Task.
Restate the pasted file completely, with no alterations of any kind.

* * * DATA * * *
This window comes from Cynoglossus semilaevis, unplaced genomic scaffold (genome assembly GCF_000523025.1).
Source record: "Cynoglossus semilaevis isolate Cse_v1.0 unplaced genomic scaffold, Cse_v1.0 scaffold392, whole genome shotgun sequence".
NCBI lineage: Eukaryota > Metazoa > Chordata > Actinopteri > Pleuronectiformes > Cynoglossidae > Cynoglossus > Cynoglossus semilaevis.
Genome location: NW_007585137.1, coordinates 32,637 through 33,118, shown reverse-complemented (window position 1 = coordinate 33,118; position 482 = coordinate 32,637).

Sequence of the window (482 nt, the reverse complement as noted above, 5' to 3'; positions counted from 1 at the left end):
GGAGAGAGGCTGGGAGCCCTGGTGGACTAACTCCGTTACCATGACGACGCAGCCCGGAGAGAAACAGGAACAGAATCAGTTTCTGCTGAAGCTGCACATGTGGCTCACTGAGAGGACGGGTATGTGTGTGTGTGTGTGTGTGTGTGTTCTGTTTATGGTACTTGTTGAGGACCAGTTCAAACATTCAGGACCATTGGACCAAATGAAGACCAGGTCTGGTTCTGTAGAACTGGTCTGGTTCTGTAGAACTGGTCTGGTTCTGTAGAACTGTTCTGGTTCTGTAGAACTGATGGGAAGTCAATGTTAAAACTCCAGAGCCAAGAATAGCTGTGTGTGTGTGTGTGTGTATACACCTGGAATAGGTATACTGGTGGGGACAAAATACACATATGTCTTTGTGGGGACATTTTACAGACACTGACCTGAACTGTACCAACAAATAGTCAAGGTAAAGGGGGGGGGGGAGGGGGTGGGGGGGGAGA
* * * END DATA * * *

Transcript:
This window comes from Cynoglossus semilaevis, unplaced genomic scaffold (genome assembly GCF_000523025.1).
Source record: "Cynoglossus semilaevis isolate Cse_v1.0 unplaced genomic scaffold, Cse_v1.0 scaffold392, whole genome shotgun sequence".
NCBI lineage: Eukaryota > Metazoa > Chordata > Actinopteri > Pleuronectiformes > Cynoglossidae > Cynoglossus > Cynoglossus semilaevis.
Genome location: NW_007585137.1, coordinates 32,637 through 33,118, shown reverse-complemented (window position 1 = coordinate 33,118; position 482 = coordinate 32,637).

Sequence of the window (482 nt, the reverse complement as noted above, 5' to 3'; positions counted from 1 at the left end):
GGAGAGAGGCTGGGAGCCCTGGTGGACTAACTCCGTTACCATGACGACGCAGCCCGGAGAGAAACAGGAACAGAATCAGTTTCTGCTGAAGCTGCACATGTGGCTCACTGAGAGGACGGGTATGTGTGTGTGTGTGTGTGTGTGTGTTCTGTTTATGGTACTTGTTGAGGACCAGTTCAAACATTCAGGACCATTGGACCAAATGAAGACCAGGTCTGGTTCTGTAGAACTGGTCTGGTTCTGTAGAACTGGTCTGGTTCTGTAGAACTGTTCTGGTTCTGTAGAACTGATGGGAAGTCAATGTTAAAACTCCAGAGCCAAGAATAGCTGTGTGTGTGTGTGTGTGTATACACCTGGAATAGGTATACTGGTGGGGACAAAATACACATATGTCTTTGTGGGGACATTTTACAGACACTGACCTGAACTGTACCAACAAATAGTCAAGGTAAAGGGGGGGGGGGAGGGGGTGGGGGGGGAGA